Illinois Group Insurance Premiums Could Double Retroactively Pending Outcome of Labor Dispute

Jul 17, 2016

University of Illinois administrators are warning employees that the state could retroactively increase their health insurance premiums. The university system recently held informational meetings at its three campuses in Chicago, Champaign-Urbana and Springfield.

University of Illinois President Tim Killeen.

A premium increase likely depends on the outcome of negotiations between Governor Bruce Rauner's administration and AFSCME, Illinois' largest public employee union. Contract negotiations between Rauner and AFSCME have stalled. The state labor relations board is expected to decided whether talks are an impasse later this year.

Katie Ross, senior director of Human Resources Administration for the U of I, said the union negotiations for all state employees on the terms for the group health insurance plan, union and non-union workers.

"We have not ever seen a suggestion of retroactive premium increases being collected from our pay before," she said. "This could create financial hardships."

Rauner has described the health plan for public workers as "platinum" and has proposed changes to save the state money.​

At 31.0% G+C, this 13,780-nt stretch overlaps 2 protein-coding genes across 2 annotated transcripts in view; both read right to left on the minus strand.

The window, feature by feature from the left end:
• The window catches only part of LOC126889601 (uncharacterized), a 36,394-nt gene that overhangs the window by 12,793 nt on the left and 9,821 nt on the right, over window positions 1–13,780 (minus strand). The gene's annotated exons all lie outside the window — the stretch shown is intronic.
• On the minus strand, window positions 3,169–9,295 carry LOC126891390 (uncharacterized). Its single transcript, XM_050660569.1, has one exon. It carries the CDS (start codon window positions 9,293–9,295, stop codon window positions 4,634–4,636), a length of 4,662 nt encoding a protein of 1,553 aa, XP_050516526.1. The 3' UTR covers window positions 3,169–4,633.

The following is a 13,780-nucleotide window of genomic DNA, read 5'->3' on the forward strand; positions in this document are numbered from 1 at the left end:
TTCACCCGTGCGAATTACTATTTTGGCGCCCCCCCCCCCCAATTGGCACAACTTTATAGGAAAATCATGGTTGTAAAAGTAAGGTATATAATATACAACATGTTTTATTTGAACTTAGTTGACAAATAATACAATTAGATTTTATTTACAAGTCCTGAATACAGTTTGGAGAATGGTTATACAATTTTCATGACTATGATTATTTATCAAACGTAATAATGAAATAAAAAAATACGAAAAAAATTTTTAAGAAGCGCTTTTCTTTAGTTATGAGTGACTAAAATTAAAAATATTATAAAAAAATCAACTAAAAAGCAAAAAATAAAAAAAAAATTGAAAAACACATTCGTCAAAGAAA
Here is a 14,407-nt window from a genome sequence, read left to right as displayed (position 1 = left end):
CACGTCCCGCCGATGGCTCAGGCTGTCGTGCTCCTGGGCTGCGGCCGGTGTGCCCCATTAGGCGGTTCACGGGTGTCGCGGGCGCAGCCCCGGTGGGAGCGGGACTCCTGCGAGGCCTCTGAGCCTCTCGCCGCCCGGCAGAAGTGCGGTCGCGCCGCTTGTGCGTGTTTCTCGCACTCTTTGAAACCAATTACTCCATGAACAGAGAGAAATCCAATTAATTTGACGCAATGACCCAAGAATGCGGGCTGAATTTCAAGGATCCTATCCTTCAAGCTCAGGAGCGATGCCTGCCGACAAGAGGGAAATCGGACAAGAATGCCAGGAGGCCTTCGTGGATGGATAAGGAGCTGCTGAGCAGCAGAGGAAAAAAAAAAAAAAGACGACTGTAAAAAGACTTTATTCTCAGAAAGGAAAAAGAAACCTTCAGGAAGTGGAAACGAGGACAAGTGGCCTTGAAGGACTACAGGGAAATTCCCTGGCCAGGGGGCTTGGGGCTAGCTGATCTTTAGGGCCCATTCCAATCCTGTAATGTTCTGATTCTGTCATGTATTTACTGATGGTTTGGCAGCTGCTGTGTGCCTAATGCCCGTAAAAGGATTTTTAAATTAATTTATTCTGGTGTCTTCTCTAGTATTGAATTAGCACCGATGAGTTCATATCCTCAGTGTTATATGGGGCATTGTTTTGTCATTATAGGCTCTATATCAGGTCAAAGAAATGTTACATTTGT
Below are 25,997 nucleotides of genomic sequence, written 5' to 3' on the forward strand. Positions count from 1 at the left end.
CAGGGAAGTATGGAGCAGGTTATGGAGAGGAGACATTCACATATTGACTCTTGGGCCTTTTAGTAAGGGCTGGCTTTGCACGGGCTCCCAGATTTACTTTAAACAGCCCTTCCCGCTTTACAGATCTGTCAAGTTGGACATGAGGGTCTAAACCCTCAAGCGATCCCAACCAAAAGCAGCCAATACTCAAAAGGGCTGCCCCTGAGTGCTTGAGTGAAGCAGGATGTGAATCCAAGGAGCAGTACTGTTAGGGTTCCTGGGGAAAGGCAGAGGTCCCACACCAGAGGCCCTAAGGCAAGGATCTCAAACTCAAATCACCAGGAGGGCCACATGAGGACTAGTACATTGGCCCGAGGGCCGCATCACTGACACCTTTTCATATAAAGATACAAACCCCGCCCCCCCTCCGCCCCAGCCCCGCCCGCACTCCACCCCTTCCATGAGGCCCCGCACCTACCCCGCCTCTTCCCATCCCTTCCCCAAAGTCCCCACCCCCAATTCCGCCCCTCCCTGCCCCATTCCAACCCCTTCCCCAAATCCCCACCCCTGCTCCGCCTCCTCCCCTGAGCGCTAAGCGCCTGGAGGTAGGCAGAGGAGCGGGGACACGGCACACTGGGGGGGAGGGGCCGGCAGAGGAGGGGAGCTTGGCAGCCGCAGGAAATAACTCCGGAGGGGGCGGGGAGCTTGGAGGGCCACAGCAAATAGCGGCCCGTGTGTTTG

The state, at a minimum, is nearly a year and half behind in paying state employee insurance claims. Employees of the university system have said the state's delay in paying group health insurance claims has left them shelling out for doctors' visits and getting calls from collection agencies.

Illinois Governor Bruce Rauner

Sociology and Anthropology Assistant Professor Hinda Seif works at the University of Illinois in Springfield. She said it's sad that some employees can't get the medical or dental care they need because the state is not paying health care providers.

"I'm probably not the only person here who didn't go to the doctor because of the liability or expense," Seif said.

University of Illinois officials say they've asked Rauner's administration to reconsider taking money retroactively.

Any decision by the state labor relations board is likely to be appealed in court.